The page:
All the world

HH 296.43 HOF

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All the world : universalism and particularism and the High Holy Days

Hoffman, Rabbi Lawrence A., ed.

Woodstock, Vermont : Jewish Lights Publishing, 2014.

x, 271 pages ; 24 cm.

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"Rosh Hashanah is just one of two surviving Jewish new years from antiquity, the other being the month in which Passover falls. The two are exactly six months apart, proper symbolism of the age-old Jewish struggle to balance two contrasting principles: universalism and particularism. Passover's central theme is the particularistic tale of the Jewish People released from servitude in Egypt to fulfill its historic destiny. The message of Rosh Hashanah, by contrast, is the universalistic definition of that destiny, the role that every Jew must play simply by virtue of being human, and the role of Judaism in helping Jews play that role with proper passion and commitment. This interweaving of a universalistic purpose to Israel's mission along with the particularistic affirmation that Israel has such a mission in the first place occurs throughout the High Holy Day liturgy, particularly in the prayers represented in this fifth volume in the Prayers of Awe series. The title, All the World, derives from a famous translation of an early medieval poem that is part of the new year liturgy. It is juxtaposed to other prayers of a universalistic nature, particularly Uv'khen, literally, "And therefore," a regular addition to the central Jewish prayer, the Amidah. "And therefore" launches the ultimate Jewish question: What's the point of it all, which is to say, "And therefore, what?" It combines the particularistic concern for Israel as a People called by God with the universalistic proclamation that Israel is called for universal ends"-- Provided by publisher.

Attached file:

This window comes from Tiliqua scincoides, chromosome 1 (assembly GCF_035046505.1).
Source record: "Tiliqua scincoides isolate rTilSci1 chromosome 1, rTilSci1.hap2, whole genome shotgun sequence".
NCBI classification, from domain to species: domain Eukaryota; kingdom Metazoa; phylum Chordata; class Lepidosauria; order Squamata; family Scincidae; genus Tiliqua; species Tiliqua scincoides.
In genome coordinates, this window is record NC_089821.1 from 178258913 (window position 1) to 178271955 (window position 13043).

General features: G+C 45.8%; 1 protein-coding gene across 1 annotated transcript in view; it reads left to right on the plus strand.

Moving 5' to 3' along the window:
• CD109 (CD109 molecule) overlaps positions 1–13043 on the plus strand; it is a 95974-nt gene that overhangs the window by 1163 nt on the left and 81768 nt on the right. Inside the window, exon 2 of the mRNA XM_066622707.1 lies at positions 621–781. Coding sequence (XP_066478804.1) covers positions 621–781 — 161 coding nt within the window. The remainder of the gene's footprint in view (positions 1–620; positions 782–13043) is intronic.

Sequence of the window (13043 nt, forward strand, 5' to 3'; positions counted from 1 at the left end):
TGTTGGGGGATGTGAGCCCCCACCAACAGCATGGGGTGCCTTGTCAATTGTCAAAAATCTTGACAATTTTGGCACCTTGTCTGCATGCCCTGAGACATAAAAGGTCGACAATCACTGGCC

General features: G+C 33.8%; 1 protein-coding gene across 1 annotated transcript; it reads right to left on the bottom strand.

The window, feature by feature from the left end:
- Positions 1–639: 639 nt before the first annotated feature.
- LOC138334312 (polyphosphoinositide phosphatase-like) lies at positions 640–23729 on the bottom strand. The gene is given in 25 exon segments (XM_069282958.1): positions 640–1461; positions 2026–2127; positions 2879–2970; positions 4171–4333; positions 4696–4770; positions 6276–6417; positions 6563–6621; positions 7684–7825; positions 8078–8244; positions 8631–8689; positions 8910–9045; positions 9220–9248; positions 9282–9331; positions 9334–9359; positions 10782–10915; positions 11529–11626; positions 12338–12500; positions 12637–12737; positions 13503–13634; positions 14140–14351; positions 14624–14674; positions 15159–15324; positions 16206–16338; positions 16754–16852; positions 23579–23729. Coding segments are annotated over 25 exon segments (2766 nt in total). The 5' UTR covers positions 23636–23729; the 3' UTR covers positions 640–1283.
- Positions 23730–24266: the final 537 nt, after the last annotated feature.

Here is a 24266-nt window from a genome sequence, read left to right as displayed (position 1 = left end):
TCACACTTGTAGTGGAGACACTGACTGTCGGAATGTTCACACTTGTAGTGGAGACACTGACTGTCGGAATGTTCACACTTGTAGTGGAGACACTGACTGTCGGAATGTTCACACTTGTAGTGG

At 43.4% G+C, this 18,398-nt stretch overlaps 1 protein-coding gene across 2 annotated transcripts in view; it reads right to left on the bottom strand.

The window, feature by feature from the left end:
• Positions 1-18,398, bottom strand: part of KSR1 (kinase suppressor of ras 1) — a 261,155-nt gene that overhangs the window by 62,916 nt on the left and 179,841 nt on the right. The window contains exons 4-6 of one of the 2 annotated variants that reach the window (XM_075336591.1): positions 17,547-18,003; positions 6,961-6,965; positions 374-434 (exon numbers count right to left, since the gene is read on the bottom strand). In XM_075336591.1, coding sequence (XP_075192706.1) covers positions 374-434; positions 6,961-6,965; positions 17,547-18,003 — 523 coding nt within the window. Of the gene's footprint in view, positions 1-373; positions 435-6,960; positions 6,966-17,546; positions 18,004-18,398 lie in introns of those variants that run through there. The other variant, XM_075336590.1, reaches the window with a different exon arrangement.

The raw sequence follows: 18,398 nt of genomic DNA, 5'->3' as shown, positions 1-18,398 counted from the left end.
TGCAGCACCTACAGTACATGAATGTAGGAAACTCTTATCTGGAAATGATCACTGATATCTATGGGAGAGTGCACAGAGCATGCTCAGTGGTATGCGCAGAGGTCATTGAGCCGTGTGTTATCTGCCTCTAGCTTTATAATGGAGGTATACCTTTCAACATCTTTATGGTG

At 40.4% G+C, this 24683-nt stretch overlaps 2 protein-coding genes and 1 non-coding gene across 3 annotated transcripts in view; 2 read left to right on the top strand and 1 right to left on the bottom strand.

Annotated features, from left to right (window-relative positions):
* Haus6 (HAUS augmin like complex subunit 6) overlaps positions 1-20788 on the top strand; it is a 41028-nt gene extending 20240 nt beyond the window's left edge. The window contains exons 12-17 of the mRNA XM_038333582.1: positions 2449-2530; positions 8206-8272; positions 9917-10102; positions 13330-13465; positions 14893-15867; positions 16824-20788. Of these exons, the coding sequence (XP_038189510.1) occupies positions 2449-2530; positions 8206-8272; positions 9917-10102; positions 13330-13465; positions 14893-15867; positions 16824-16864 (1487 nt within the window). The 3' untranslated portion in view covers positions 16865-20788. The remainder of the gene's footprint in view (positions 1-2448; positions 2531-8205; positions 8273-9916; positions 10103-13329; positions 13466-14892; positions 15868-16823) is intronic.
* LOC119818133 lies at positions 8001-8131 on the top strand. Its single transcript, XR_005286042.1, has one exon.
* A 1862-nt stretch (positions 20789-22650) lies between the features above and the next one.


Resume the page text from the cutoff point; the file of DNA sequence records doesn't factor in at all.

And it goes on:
Available

RegularRegular

1 copy available at Temple Emanu-El

ISBN:

978-1-58023-783-3 (hardcover)

ISBN:

978-1-58023-811-3 (ebook)

LC Call No:

BM693.H5 A64 2014

Dewey Class No:

296.4/31 23

Author:

Hoffman, Rabbi Lawrence A., ed.

Title:

All the world : universalism and particularism and the High Holy Days / edited by Rabbi Lawrence A. Hoffman, PhD.

Physical:

x, 271 pages ; 24 cm.

ContentType:

text rdacontent

MediaType:

unmediated rdamedia

CarrierType:

volume rdacarrier

Series:

Prayers of awe

Summary:

"Rosh Hashanah is just one of two surviving Jewish new years from antiquity, the other being the month in which Passover falls. The two are exactly six months apart, proper symbolism of the age-old Jewish struggle to balance two contrasting principles: universalism and particularism. Passover's central theme is the particularistic tale of the Jewish People released from servitude in Egypt to fulfill its historic destiny. The message of Rosh Hashanah, by contrast, is the universalistic definition of that destiny, the role that every Jew must play simply by virtue of being human, and the role of Judaism in helping Jews play that role with proper passion and commitment. This interweaving of a universalistic purpose to Israel's mission along with the particularistic affirmation that Israel has such a mission in the first place occurs throughout the High Holy Day liturgy, particularly in the prayers represented in this fifth volume in the Prayers of Awe series. The title, All the World, derives from a famous translation of an early medieval poem that is part of the new year liturgy. It is juxtaposed to other prayers of a universalistic nature, particularly Uv'khen, literally, "And therefore," a regular addition to the central Jewish prayer, the Amidah. "And therefore" launches the ultimate Jewish question: What's the point of it all, which is to say, "And therefore, what?" It combines the particularistic concern for Israel as a People called by God with the universalistic proclamation that Israel is called for universal ends"-- Provided by publisher.